No one doubts the confusion on sexual morality these days. What was clear in our vocabulary one hundred years ago has gradually been muddled by both words and actions. Thus, contrived words and phrases offer padding to once-hard realities, and the actions of the majority of people who reject virtue shift the paradigm into calling what was once dark now light.
Just as "anti-personnel devices" belies the fact that crude land mines rip the limbs off small children, "nuptial cohabitation" is a fancy way of saying that those who cannot commit to marriage still want to shack up and pretend. Giving them a new moniker does nothing to remove the fornication involved, nor does it make the couple any more inclined to seek the graces of the sacrament of matrimony -- since their decision has already given the bum's rush to God and His commandments.
Now, since most people do so (90 per cent of couples presenting for marriage are already sharing pots and pans) the definition of "nice people" and "thoughtful citizens" shifts to ignore the entire category of sexual activity, rather considering stewardship of the earth's resources, kindness towards animals, and how one behaves while standing in line at the coffee shop or interacts with his office mates. Both important in their way, but hardly the measure of integrity and virtue.
Now who is using new definitions and shifting the yardstick on morality? This clever couple at U.S. Catholic, who want to acknowlege all the good will and kind intentions of those who consolidate bedroom furniture and share closet space.
Couples who share this double commitment [to fidelity and exclusivity] manifest it in various ways, including a strong couple identity, a strong sense of “us” and “we,” the maintenance of their partner and their marriage as a high priority, a protection of their relationship against attraction to others, a readiness to sacrifice for one another without resentment, and an investment of themselves personally in building a future together. Such double commitment is the surest path to marital intimacy.
Well, sure, until they part. "Us" and "we" are useful terms until there are competing interests, which cannot even guarantee the fidelity and exclusivity of many married couples. We all mean well, but then things fall apart and we move on.
I cannot begin to fisk this as well as Carl Olson already has. He also points to the sharp rebuke by Archbishop Curtiss, who rejects the notion that this thesis can be in any way thought to be Catholic, and by Archbishop Chaput in his weekly column.
I believe in the intelligence and good will of the authors. I also believe that their argument is bafflingly naïve. If the Church, in her reflection on the Gospel, has always taught that sex outside marriage is morally wrong, then for the Church to now bless “nuptial cohabiters” amounts to colluding in sin. Ritualizing a sinful behavior, or calling it a nicer name, does not change its substance. The very last thing we need in a society already awash in confused sexuality is a strategy for accommodating it.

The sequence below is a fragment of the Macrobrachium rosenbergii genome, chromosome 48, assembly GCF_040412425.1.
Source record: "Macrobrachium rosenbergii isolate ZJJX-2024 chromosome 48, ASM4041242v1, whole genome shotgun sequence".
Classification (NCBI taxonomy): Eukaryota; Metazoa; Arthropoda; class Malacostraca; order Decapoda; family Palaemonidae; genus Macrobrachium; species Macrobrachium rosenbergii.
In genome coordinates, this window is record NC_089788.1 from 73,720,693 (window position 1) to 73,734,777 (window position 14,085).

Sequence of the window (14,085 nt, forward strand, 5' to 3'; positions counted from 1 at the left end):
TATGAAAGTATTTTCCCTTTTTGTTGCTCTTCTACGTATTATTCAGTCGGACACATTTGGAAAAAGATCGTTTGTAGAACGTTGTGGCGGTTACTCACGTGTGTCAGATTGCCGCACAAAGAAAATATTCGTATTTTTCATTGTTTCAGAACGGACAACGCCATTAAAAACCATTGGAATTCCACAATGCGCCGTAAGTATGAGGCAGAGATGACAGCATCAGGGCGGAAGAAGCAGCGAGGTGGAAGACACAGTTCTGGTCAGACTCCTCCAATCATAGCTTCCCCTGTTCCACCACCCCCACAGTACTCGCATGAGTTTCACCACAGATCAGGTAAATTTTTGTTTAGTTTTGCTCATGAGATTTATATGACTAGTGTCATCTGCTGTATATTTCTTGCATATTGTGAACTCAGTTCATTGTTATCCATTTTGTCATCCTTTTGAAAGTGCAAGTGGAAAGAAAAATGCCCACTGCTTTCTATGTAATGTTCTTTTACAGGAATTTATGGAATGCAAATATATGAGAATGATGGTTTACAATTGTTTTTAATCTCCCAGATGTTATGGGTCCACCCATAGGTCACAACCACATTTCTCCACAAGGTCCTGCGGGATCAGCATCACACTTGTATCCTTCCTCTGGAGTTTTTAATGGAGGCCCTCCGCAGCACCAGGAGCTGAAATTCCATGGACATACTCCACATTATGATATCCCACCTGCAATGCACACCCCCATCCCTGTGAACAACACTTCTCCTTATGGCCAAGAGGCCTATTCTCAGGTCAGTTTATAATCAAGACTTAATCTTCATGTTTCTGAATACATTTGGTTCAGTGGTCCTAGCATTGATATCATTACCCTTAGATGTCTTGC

The greatest irony of the U.S. Catholic article comes in a comment by the authors that many young adults “cite confusion about Church teaching because Church leaders send mixed messages about sex, contraception, and divorce/annulment.” I very much agree. And one of the sources of that confusion might be Catholic publications, theologians and researchers who help feed it.
We need more support for marriage in society and the Church, not alternative arrangements. Cohabiting couples deserve the understanding and patience of the Catholic community, but above all they need to hear the Christian truth, persuasively offered, about the nature of marriage, the meaning of their sexuality and the importance of the family. We waste words and time when we focus on anything else.
Support for marriage, thankfully is being bolstered in many quarters, not the least of which is the Archdiocese of Boston. He includes a prayer we can all use in the coming years.
Vocation of Marriage Prayer
Heavenly Father, through the intercession of the Holy Family,
Help us treasure the gift of marriage that reflects the love of Christ for the Church,
where the self-giving love of husband and wife unites them more perfectly and
cooperates in your plan for new life created in your image.
Help us support men and women in their vocation of marriage, especially in difficult times when they join their sufferings to the Cross.
Help us uphold the institution of marriage in our society as the place where love is nurtured and family life begins.
Help us acknowledge that our future depends on this love and on your providential care for us. Amen.
Nihil Obstat: Reverend Mark O’Connell, J.C.D.
Imprimatur: Sean Cardinal O’Malley, OFM, Cap
Archbishop of Boston
May 15, 2007
No obfuscation there. Just timeless Church teaching, pure and simple.